I could go through every track but suffice it to say that Ash had reached a pinnacle here. Yes it was pop. No it was not new and groundbreaking. But it was emminently listenable and most tracks have stood the test of time with a lot still getting airplay today (as of 2011).
They would continue to write well, and arguably better material, to date but that can be seen as a different era for the band. The first 4 albums encapsulated a period of post Brit-pop anarchy that exuded fun and jollity over self-indulgence and false superiority.
Music should bring a smile to your face and make you feel better. This album does that in spades.
on 17 December 2001
I bought this album after seeing Ash performing live in Liverpool back in May 2001.This album was at the heart of most of the show and to be honest,the new songs totally blew me away.
The album begins with Walking Barefoot,a cracking punk pop song to start proceedings.It's followed by the superb singles Shining Light and Burn Baby Burn and Candy.
Often albums are critised for have "fillers" but this album retains its momentum until the thunderous ending with World Domination.The new single There's A Star will hopefully prove to the general public what a brilliant album this really is.
It's well worth the five stars because the songs are consistantly good.This album will show that Ash are one of the best bands are country has to offer us,possibly more talented than Travis.
on 2 January 2002
This album is by far my favourite of 2001.The tracks are all stunning and excellent but my favourite has to be the great "sometimes" which i love to pieces.The album gets better every time u listen to it.My other favourites are "walking barefoot" "Nicole" and "Shining Light".This is the only album in my collection where I can listen to it with out ever skipping a track because it's the first album I've ever bought where I love every single song.
on 15 May 2001
In fairness, Ash are one of my favourite bands of all time so I was going to be biased. Thing is though, I didn't need to be, this is a genuinely fantastic album. 1977 has always been one of my favourite albums and I wasn't even expecting them to surpass it - it's a bit early to decide but I think they might have proved me wrong. It's got all the melody of their earlier material, but on every song, there's no filler here as there was on 1977, any track could be a single. It's a very eclectic album, with style by the bucketload - they've even got samples on orchestral slowie Candy. The only slight fault on Free All Angels, as highlighted by the slower tracks, is that Tim Wheeler's voice is a bit weak in places, but you can't really complain when the songs are as good as Sometimes (possibly the next single) and There's A Star. If you still need your punk-pop fix there's plenty of that here as well, the highlight being closing track World Domination.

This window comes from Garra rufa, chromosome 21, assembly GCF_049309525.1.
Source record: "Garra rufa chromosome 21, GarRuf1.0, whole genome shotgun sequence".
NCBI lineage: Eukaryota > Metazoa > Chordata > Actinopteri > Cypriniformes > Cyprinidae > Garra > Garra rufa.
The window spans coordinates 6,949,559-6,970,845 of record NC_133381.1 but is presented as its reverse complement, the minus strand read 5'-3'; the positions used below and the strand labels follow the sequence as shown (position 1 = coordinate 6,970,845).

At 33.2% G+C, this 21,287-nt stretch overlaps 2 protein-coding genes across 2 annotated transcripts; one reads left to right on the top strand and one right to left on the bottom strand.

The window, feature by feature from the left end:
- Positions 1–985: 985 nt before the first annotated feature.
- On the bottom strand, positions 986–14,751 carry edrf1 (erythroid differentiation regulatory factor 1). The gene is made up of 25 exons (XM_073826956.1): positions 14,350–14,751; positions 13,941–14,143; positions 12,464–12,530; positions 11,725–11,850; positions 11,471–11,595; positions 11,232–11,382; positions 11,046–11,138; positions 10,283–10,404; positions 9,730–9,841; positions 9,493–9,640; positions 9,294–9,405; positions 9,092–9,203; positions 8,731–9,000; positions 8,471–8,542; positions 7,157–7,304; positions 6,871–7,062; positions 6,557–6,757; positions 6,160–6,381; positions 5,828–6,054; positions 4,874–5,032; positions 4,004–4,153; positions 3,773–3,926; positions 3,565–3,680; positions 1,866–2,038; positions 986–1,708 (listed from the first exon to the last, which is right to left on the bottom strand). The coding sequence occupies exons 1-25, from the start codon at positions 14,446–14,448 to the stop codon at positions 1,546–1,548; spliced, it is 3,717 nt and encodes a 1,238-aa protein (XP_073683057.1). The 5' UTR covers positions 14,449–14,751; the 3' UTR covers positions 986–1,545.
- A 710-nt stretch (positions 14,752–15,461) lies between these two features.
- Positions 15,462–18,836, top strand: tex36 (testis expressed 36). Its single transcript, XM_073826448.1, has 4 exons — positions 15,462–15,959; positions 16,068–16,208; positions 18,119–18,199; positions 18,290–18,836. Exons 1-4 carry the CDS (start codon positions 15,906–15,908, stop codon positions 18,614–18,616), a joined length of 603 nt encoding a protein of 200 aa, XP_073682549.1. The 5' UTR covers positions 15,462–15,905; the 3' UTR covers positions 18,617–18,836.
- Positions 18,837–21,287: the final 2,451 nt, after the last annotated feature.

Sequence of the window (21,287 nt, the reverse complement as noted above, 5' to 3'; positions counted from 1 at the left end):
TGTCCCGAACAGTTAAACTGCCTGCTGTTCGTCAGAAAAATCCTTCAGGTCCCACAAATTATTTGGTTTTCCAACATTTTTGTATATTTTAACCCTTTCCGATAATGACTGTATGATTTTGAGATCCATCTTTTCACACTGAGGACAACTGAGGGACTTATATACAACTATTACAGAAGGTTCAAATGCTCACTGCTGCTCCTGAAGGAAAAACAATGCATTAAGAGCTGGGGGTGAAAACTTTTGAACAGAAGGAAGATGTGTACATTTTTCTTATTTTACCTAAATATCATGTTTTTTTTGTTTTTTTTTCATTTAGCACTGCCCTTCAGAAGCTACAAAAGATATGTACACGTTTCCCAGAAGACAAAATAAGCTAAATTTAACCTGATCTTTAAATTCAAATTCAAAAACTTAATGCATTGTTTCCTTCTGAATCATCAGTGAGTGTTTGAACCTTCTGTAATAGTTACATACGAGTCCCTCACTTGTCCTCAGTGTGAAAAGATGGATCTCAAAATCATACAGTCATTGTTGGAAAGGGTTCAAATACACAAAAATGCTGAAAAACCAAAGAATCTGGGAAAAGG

All in all their best yet and a near-perfect album.
on 15 October 2001
When i first got this album i had heard only shining light and burn baby burn. It was to my suprise that the whole album turned out to be a pure masterpiece. It has been in my player since it's purchase. I then was so impressed that I bought the other ash albums to complete my collection. I can't understand how they are not more popular. I urge anyone (fan or not) to buy this album as it will not dissapoint.
'Free All Angels' is easily my favourite Ash album, it is in fact also firmly in my list of top ten favourite albums of all time. The song quality is so good that it could be easily be mistaken for a greatest hits collection. In fact, it could even be repackaged as a singles compilation, considering that all five of the singles taken from it were all big hits.
The uplifting 'Shining Light', peaked at no.8 in the UK charts, the energetic rocker 'Burn Baby Burn', got to no.13, 'Sometimes' reached 21, 'Candy' did one better at no.20, and my personal favourite, 'There's A Star' reached the dizzy heights of no.13. All of the tracks are very catchy and engaging, but there still isn't a song on here that I would ever regard as filler. The entire CD has the usual Ash energy and harmonies in equal measure, a great mix of melodic, memorable rock tracks, stunning ballads and faster, more heavier songs. In 2001, these boys were at the top of their game.
When I first bought this feel-good album, I couldn't quite have the idea of just what I had in my hands. I've played 'Free All Angels' many times in it's entirety (one of the few albums of which I can), and even though it's been over ten years since it's release, the whole record still sounds as modern and fresh today. Tim Wheeler, who, like his band has yet to even reach the age of forty, is undoubtedly an extremely talented guitarist, songwriter, and vocalist. This was Ash's third album, and deservedly peaked at the top of the charts in the UK, and has sold three million records worldwide.